At the same time, there are factors mitigating an adverse impact of the scale effect. First of all, it is possible to simplify the reactor construction. Thus, according to the assessments in a number of studies, it has been shown that the primary circuit integral layout leads to cost saving by a factor of 0.85. If several small sized reactors are installed at the site, it will be possible to organise some common systems for them, thus reducing licensing costs. The so called ‘learning effect’ is also well known: the construction and operation of each next unit will be cheaper than the previous one. According to the estimates, it can be expected that the construction costs will be reduced by 25–30% for the fifth or sixth reactor as compared to the first one. An additional gain is associated with shorter construction periods for SMRs and costcutting for a floating NPP (
For a modular NPP, it is possible to reduce investment risks if capacity commissioning is performed on a ‘module by module’ basis without waiting for the plant to achieve its planned total power output. At the same time, the required investments will be distributed in time and may have a more attractive profile while a large unit of equal power would require investments immediately. Gradual capacity expansion reduces both the initial investment and the amount of capital at risk (
For a correct assessment of the competitiveness and economic performance of SMRs, it is required to consider the totality of factors influencing positively (multimodularity, factorymade modules, etc.) and negatively (the scale effect) their economic competitiveness. For an analysis of the concepts, it is required to collect data on capital expenditures for their construction, fuel, operating costs, etc.
An evaluation of the economic performance and competitiveness of the SMR deployment can be carried out using the economic performance indicators characterizing the attractiveness of investments and the profitability of relevant projects (INPRO Methodology 2014,
Indicator  Calculation Formula 

Net Present Value (NPV)  $NPV=\sum _{i={T}_{1}}^{{T}_{2}}\frac{{D}_{t}}{(1+d{)}^{t}}\sum _{t=0}^{{T}_{2}}\frac{{R}_{t}}{(1+d{)}^{t}}$ 
Present Value (PV)  $PV=\sum _{t=0}^{{T}_{2}}\frac{{R}_{t}}{(1+d{)}^{t}}$ 
Internal Rate of Return (IRR)  The interest rate at which the NPV is equal to 0. 
Discounted Payback Period (DPP)  The period of time required for the revenue generated by the investment, taking into account the discount, to cover the investment cost.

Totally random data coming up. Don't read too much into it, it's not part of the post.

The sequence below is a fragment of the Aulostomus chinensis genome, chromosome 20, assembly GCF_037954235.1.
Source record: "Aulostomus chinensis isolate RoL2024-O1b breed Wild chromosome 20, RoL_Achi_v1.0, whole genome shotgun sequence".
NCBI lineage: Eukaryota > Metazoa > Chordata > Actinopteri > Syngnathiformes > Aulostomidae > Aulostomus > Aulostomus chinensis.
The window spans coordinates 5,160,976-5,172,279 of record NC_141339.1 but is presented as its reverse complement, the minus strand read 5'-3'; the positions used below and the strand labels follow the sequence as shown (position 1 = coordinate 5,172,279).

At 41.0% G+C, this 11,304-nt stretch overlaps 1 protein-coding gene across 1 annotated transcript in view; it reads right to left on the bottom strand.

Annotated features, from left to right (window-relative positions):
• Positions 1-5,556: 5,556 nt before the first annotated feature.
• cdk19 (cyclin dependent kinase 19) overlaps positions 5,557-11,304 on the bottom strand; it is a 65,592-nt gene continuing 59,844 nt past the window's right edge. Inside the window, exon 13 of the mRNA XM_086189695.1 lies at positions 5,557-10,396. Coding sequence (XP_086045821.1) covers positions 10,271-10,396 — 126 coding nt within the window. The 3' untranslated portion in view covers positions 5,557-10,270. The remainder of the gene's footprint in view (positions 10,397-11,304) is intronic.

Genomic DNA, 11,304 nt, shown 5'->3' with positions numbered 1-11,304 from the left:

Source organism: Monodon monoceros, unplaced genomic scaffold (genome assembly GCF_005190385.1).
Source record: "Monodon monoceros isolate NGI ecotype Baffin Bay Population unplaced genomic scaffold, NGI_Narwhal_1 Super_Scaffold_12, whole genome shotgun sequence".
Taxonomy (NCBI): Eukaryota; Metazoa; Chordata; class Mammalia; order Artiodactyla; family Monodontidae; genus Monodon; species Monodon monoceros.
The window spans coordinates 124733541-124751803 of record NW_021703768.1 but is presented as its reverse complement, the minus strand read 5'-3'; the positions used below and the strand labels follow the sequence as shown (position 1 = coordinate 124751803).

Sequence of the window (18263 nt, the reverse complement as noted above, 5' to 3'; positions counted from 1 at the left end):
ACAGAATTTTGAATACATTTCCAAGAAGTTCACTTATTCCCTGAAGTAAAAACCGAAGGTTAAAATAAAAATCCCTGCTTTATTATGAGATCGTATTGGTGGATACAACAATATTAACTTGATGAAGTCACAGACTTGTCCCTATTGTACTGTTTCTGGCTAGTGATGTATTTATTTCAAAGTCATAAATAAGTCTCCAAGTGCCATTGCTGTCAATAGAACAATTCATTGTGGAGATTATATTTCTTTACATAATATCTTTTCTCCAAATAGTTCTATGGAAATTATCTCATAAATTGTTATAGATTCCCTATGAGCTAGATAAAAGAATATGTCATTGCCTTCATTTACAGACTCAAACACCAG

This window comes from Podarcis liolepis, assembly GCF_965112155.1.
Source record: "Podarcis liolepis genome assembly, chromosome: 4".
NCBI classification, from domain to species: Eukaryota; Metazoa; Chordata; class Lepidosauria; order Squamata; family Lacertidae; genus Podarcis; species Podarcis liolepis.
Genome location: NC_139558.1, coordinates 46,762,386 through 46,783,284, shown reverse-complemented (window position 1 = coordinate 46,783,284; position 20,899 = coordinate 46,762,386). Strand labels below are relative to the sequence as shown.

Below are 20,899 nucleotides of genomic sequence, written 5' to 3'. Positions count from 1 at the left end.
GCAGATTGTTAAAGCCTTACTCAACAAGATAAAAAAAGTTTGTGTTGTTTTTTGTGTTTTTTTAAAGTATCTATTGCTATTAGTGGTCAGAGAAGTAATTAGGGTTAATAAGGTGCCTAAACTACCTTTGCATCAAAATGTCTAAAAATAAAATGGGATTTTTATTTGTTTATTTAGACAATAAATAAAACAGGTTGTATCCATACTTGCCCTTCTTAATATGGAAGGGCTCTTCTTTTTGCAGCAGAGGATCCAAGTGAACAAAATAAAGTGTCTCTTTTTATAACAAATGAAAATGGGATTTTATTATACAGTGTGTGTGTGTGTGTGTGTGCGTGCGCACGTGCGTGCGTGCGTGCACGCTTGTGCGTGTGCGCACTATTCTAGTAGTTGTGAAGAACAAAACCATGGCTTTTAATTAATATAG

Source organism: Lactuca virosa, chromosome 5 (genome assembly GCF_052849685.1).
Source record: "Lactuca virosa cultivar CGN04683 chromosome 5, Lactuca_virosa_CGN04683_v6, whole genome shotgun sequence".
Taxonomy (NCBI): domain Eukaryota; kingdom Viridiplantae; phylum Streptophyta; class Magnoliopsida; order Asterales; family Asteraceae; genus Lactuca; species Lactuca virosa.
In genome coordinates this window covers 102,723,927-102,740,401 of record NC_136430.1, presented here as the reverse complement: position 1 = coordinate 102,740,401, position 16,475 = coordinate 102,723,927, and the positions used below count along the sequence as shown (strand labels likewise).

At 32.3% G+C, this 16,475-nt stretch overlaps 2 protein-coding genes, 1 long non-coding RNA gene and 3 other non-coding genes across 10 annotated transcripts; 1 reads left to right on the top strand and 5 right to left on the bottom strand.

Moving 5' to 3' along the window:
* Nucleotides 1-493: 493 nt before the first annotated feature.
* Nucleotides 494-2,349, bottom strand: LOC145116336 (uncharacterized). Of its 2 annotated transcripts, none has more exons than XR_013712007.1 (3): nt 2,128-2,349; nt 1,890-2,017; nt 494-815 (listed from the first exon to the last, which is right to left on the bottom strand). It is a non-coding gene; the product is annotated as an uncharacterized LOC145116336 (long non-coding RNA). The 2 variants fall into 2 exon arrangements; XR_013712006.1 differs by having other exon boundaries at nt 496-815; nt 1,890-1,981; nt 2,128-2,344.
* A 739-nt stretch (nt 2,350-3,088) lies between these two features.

Levelized Cost (LC)  $LC=\sum _{t=0}^{{T}_{2}}\frac{{R}_{t}}{(1+d{)}^{t}}/\sum _{t={T}_{1}}^{{T}_{2}}\frac{{W}_{t}}{(1+d{)}^{t}}$ 
where D_{t} is the operating income at the time t; R_{t} is the operating costs at the time t; W_{t} is the current power generation; d is the rate of discount; Т_{1} is the construction period (years); Т_{2} is the project lifetime (years); t is the discrete time. 
Depending on the task at hand, it is necessary to use one or another set of performance criteria. For example, in the case of orientation mainly to investors, the main indicator is the net present value which depends on an indefinite electricity tariff. In the case of owner orientation (when the construction of NPPs is mainly paid by the State), the main indicators for assessing the costeffectiveness of NPP designs usually are total discounted costs. Generally, it is necessary to take into account the entire spectrum of performance indicators that reflect different aspects of the project.
While performing evaluation of economic performance and competitiveness of SMR deployment, it is necessary to consider not only the main factors influencing the economic indicators of SMRs but also a possibility of involving debt financing. The initial data are external conditions (price per unit of electricity sold, nuclear fuel cost, plant factor, discount rate, income tax rate), financing scheme (share in total capital investment, credit payment period, credit interest), unit performance parameters (installed capacity, construction time and unit cost, fixed cost, operation and maintenance costs, fuel burnup, plant efficiency, annualized share of capital investment). The basic set of initial data used in the present study, which corresponds to some hypothetical (country neutral) situation is shown in Table